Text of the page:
Bonus Points: Add gingerbread spices to the powdered sugar before sprinkling for extra flavor. I like to use my dusting wand to get an even amount of sugar on each doughnut.

Yield: about 18 doughnuts
My thoughts:
Sufganiyot are super popular Hanukkah snacks in Israel. While we are over here frying potatoes like chumps, they are chowing down on doughnuts! Unfair! I love yeast doughnut so I will take any excuse to eat them so why not make my own? Happy Hanukkah!

Hanukkah and Christmas overlap this year and we celebrate both at our house so I thought it would be fun to combine a fried Hanukkah treat with a classic Christmas dessert. Gingerbread sufganiyot seemed like the logical choice. Rather than just making plain sufganiyot with a gingerbread filling, I made the doughnut gingerbread flavored and filled it with sweetened cream cheese. Traditionally sufganiyot are jelly doughnuts but neither of us really like jelly doughnuts ( #teamcustardfilled)  and the combination of jelly and gingerbread did not seem appealing. If it does to you feel free to use jelly instead, of course! I've read that fancy sufganiyot with unusual flavor pairings are all the rage this year in Israel so I think these would fit in very well!

The cream cheese is a bit thick so you really have to use some musel to get it into the doughnut but it is worth it to have every bit filled with gingerbread-doughnutty-cream cheese excitement. Also, these doughnuts take a while to make so be prepared to get up early if you want to have them for breakfast. Snack time might work best!

These are super flavorful, nice and spicy and full of gingerbread flavor but with the light texture of a yeasted doughnut.

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December 22, 2016

Kielbasa Potato Bread Herb Dressing

1 1/2 lb sliced potato bread, cubed
2 tablespoons butter
1 large onion, diced
4 stalks celery, diced
1 tablespoon minced rosemary
1 tablespoon minced sage
1 tablespoon minced thyme
1 lb fresh kielbasa, casing removed
3 eggs, beaten
2 cups turkey or chicken stock
sea salt
freshly ground black pepper
butter for baking dish

Preheat oven to 325. Arrange the bread on a foil-lined baking sheet. Bake for 20 minutes or until toasted. Place in a large bowl. Set aside.

Meanwhile, saute the onion and celery in the butter in a large skillet until the onion is translucent but not browned. Scrape onto the bread in the bowl. Add the kielbasa to the same skillet and saute, breaking up any large chunks, until fully cooked. Drain the grease. Add the sausage to the bowl.

Add the eggs to the bowl. Stir until all ingredients are evenly distributed. Add the salt, pepper and stock. Stir until it is an uniform mixture. Set aside.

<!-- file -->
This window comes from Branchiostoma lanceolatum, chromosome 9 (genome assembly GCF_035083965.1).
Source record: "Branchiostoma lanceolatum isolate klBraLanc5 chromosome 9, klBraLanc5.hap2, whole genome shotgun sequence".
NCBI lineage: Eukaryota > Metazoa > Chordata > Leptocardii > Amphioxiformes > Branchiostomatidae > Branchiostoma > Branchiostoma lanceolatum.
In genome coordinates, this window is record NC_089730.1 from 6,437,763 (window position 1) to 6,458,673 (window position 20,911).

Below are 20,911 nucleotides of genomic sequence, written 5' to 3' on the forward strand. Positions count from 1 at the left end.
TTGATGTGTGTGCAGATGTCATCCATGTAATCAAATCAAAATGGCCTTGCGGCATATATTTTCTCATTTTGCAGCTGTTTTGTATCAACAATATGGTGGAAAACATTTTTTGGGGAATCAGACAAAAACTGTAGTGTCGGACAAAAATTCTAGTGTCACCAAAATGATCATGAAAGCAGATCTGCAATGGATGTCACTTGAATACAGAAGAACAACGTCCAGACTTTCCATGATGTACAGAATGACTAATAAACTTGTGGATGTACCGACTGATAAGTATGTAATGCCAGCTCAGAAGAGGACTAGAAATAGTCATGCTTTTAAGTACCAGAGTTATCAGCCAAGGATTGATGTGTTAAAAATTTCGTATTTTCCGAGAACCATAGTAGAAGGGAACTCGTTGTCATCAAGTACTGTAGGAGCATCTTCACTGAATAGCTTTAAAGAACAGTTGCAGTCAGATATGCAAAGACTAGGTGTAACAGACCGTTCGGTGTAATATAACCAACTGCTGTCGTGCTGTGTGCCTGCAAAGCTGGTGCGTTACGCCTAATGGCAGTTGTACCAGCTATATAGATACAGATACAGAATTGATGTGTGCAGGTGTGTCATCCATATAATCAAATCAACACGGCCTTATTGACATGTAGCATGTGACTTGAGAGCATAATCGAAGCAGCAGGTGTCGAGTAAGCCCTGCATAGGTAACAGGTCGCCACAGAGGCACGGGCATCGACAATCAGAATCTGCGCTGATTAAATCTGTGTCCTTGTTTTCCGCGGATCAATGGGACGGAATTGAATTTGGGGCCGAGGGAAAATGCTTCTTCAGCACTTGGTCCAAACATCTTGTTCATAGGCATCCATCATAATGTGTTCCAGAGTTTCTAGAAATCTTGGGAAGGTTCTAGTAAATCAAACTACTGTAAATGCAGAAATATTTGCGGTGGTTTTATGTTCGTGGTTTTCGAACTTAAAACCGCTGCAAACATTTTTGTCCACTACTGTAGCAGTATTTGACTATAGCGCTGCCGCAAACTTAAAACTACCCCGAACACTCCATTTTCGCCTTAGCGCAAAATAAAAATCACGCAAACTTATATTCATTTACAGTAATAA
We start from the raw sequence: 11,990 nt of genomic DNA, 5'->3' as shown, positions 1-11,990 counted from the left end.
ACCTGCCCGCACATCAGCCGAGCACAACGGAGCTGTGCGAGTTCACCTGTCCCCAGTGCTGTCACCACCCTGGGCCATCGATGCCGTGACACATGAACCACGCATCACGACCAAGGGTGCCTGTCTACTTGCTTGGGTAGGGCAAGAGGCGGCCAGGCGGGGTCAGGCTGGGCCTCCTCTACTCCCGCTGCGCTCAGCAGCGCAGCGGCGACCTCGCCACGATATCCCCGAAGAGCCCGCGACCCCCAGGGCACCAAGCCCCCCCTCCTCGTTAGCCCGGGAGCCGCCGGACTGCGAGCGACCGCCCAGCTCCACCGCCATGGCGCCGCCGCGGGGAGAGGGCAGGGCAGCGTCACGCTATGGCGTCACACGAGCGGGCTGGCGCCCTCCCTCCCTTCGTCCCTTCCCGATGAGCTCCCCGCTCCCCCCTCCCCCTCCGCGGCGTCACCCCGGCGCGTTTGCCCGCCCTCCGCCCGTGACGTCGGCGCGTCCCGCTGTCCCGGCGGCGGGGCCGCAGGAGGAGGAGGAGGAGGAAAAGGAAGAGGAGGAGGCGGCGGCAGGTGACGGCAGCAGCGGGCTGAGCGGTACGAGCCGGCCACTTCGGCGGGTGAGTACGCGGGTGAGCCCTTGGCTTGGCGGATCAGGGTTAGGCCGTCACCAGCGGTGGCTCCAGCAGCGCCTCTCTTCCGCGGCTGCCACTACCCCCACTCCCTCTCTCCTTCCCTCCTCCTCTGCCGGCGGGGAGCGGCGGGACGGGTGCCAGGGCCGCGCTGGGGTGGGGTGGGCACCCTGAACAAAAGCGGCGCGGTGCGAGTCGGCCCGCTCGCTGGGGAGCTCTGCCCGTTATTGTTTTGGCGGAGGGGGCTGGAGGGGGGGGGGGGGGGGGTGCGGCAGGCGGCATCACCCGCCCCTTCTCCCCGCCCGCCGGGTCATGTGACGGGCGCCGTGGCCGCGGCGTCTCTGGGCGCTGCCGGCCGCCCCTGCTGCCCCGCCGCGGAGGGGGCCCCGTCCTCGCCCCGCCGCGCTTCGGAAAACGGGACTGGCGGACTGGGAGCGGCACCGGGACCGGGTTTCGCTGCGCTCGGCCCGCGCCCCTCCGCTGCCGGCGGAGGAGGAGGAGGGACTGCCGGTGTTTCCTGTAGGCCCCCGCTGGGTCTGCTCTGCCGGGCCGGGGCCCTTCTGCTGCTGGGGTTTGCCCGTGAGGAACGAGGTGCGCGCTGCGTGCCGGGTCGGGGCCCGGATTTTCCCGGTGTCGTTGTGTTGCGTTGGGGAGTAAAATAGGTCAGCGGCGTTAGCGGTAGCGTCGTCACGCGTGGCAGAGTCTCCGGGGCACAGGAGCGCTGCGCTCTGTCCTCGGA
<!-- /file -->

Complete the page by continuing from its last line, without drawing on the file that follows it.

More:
Grease an 9-inch pan (I used a deep dish pie plate) with butter. Spoon in the dressing. Cover in foil and bake 30 minutes. Remove foil and turn oven to 350. Bake 30 minutes or until fully cooked and the top is crispy. Serve immediately.

My thoughts:
We are a house divided. I love my "un-stuffing"-stuffing balls cooked around the turkey and loosely in the exposed cavity, and my husband likes what I'd call "dressing", bread stuffing that basically comes in no contact with the turkey (or other poultry or meat) at all. It makes me sad. However, we made a turkey breast this year and in the spirit of good will, I made a pan of kielbasa laced dressing. Well, a pie tin anyway, which turned out fine because we could cut wedges of it, which, I admit was kind of fun. He likes it with sausage and still talks of the Thanksgivings they couldn't serve it that way because it wasn't kosher for his grandfather. Kosher is not a concern for us, so sausage it is! I like a good, smoked kielbasa from the Polish market but a fresh sausage works best here so you can get a meaty chunk in nearly every bite. It is very tasty, although I missed the flavors of the turkey. It is the best dressing I've ever had and since it is cooked in its own pan, it is a great side dish for any kind of meat, not just turkey! If you are a dressing person, love sausage and a ton of herby flavors, this will be perfect for you!

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December 21, 2016

Janssons Frestelse


1 tablespoon butter
1 onion, halved and sliced
8 cups Russet potatoes, cut into 2-inch long, 1/2 inch wide, 1/4 inch thick sticks
1-4.4 oz tin ABBA Grebbestad Ansjovis original (anchovy-style spiced, marinated sprats)
1-pint heavy cream
white pepper

Preheat oven to 400.

Grease a 2 1/2 quart baking dish. Set aside.